There must be something in the waters at present that is making Nikolai Gogol's The Government the flavour of the month. With two productions following hard on each other – this David Farr adaptation at the National will be followed in a couple of weeks by Alistair Beaton's at Chichester - it can't just be its satire on provincial corruption that can reap hilariously rich rewards. There's something more going on here, even if Farr's liberty-taking modern update tends to re-emphasise the play's dubious distinction to being little more than a star vehicle.
Certainly Michael Sheen's charismatic performance as a latter-day south London estate agent - financially caught short whilst ferreting around for cheap pickings in post-communist eastern Europe where he’s mistaken for a high-ranking government official, in this case a UN Inspector - strikes all kinds of common chords.
As Martin Remington Gammon (as Farr has renamed Gogol's original, Khlestakov), putative branch manager of the Clapham branch of Foxtons, Sheen, in smart city-slicker suit, is the kind of chancer you'd find any day in All Bar One holding forth with equal measures of absurdity and egotism.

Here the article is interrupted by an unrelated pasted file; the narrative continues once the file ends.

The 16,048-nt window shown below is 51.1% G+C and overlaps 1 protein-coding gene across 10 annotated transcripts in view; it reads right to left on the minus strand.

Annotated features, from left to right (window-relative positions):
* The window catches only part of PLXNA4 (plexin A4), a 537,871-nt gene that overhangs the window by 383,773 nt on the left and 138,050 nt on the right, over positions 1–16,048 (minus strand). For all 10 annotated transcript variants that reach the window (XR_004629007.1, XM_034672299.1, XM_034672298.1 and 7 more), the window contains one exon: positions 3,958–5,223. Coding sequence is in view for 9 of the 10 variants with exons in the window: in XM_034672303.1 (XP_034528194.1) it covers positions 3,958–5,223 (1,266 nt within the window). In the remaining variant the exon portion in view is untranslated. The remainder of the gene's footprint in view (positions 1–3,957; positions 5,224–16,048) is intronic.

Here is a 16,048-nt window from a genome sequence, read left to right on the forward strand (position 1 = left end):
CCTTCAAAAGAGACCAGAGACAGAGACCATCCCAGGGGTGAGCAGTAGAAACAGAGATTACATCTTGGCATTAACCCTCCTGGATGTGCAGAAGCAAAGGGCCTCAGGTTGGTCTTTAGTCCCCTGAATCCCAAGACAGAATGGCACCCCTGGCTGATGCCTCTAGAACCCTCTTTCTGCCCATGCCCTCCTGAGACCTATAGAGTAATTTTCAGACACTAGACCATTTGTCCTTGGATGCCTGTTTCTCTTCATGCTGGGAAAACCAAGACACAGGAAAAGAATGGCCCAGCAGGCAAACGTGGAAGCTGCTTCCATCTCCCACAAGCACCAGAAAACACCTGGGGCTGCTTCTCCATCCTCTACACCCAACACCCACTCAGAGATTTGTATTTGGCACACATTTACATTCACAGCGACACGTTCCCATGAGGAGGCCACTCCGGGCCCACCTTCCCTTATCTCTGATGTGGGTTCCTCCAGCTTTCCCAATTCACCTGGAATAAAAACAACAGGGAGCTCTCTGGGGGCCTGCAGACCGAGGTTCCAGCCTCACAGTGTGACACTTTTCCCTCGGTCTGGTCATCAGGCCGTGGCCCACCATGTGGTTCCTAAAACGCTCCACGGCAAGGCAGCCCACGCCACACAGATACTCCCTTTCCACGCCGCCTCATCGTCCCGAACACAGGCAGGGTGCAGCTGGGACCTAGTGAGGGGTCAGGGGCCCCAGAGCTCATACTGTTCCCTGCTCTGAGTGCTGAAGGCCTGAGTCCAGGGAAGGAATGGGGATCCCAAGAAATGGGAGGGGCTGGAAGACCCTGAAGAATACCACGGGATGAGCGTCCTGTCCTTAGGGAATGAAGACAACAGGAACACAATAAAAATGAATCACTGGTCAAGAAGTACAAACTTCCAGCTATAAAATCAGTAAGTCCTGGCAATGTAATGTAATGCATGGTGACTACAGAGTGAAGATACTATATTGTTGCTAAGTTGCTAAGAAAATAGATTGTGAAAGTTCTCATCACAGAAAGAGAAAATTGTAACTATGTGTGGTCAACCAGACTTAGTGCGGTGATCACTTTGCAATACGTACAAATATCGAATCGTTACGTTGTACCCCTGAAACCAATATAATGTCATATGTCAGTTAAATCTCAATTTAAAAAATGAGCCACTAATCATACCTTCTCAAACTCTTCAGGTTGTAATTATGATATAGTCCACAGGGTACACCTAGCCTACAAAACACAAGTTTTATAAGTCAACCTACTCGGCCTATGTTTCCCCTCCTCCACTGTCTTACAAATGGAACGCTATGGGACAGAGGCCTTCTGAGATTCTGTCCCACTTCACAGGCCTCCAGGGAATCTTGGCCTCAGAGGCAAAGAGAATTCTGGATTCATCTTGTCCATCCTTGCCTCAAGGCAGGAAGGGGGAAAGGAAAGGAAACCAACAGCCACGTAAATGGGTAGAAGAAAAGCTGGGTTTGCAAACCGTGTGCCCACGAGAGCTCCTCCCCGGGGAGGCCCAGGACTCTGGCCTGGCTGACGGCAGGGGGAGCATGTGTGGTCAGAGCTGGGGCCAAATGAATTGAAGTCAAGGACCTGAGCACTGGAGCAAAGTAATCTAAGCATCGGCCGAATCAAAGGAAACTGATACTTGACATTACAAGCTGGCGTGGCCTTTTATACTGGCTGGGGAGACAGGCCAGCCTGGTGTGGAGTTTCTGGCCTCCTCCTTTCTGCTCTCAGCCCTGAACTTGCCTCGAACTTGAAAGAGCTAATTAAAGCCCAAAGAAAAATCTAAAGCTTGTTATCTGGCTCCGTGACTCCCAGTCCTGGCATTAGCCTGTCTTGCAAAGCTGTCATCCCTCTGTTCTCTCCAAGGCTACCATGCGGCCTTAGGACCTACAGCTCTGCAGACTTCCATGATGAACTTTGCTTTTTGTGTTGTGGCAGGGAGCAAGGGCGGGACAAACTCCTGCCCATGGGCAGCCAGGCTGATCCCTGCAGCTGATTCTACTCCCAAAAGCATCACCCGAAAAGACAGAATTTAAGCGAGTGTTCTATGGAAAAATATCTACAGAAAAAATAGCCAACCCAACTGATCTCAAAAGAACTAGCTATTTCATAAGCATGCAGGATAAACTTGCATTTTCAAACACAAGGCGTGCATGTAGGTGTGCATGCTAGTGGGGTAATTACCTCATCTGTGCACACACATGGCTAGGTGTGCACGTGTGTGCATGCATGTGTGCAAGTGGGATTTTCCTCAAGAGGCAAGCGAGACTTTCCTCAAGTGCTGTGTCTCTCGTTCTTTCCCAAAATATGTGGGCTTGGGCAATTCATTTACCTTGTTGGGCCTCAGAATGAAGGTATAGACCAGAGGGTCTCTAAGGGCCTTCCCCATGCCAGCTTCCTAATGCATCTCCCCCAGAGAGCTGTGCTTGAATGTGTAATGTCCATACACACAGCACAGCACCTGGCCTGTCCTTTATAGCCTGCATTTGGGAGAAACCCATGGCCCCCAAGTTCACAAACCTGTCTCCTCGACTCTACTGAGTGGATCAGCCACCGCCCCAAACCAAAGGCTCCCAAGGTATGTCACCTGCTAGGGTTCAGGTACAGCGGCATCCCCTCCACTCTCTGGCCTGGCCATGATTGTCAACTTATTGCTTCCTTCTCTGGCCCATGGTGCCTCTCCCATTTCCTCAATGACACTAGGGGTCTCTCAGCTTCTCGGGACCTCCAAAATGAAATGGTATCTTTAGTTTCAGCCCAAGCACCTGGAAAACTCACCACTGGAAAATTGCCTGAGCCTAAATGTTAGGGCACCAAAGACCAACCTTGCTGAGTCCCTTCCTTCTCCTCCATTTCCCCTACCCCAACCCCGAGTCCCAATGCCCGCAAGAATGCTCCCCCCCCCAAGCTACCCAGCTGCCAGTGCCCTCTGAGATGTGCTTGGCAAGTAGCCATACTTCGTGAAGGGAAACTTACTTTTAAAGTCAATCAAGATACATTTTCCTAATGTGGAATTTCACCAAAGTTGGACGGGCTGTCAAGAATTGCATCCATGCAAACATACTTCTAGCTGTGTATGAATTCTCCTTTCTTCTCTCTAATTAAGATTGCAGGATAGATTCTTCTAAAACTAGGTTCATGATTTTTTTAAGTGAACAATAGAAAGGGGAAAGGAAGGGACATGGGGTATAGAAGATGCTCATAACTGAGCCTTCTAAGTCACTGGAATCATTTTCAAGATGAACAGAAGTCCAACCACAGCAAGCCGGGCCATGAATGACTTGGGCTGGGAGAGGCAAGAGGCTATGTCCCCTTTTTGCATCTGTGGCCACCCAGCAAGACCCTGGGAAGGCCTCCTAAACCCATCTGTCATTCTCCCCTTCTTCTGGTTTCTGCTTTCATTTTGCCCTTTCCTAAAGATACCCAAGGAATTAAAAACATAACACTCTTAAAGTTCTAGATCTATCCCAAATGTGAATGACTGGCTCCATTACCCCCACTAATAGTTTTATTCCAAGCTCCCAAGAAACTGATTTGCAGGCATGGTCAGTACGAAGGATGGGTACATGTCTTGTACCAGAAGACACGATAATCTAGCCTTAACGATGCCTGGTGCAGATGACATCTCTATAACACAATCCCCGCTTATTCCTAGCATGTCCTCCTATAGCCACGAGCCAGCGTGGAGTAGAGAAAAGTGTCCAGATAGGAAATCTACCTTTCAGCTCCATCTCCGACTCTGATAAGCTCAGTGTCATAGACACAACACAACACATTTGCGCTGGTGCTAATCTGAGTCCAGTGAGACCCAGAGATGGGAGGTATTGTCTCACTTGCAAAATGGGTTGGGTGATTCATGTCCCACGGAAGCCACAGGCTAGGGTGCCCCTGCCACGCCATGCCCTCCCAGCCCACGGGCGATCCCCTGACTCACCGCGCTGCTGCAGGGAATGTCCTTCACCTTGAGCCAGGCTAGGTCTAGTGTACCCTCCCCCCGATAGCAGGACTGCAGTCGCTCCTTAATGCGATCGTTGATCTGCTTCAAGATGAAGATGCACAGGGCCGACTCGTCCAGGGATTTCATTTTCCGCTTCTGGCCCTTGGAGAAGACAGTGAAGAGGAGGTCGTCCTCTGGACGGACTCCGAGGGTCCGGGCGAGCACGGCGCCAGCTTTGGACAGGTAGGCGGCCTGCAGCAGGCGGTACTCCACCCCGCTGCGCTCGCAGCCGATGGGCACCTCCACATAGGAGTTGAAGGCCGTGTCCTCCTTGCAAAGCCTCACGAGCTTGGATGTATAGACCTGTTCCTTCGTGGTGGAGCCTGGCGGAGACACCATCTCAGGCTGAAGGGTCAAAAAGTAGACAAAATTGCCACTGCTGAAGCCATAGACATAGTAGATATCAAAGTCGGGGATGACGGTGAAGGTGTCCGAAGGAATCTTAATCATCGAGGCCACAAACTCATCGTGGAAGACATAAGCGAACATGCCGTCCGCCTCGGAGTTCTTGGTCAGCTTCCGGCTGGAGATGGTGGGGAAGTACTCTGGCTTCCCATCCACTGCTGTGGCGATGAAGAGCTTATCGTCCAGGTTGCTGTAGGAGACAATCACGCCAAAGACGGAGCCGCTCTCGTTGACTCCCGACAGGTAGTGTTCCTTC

“I'm on speaking terms with the managing director of Bovis Homes,” he announces grandiosely to Kenneth Cranham's overripe president. As the various ministers grovel and offer increasingly escalated heights of bribery, this is all good knockabout stuff. The problem is, however, that Farr's parallels are often over-strained whilst his style of grotesquerie is neither surreal nor dangerous enough until the end.
Ti Green's brash gold leaf and chromium mirror setting suddenly takes on a darker hue as the realities of the president's corrupt regime (there’s lengthy reference in the programme to the Ukraine's recent ‘orange revolution') break through in person and as shadows thunder at the doors and windows – a show of suffering to which Gammon, predictably, remains indifferent.
Herein, suddenly, lies the strength of Farr's approach. “You're laughing at yourselves,” snarls Cranham's bloated president, whirling round to confront the audience with its own laughter even as he orders the sacrifice of his own daughter and Gammon in a faked helicopter accident.
As a reflection back on our own frailty in the face of materialism, greed and sycophancy, Farr's The UN Inspector certainly has its moments. If you think they’re a long time in coming, then just sit back and relish Sheen. At £10 (as part of the National's Travelex season), it's still a bargain.
- Carole Woddis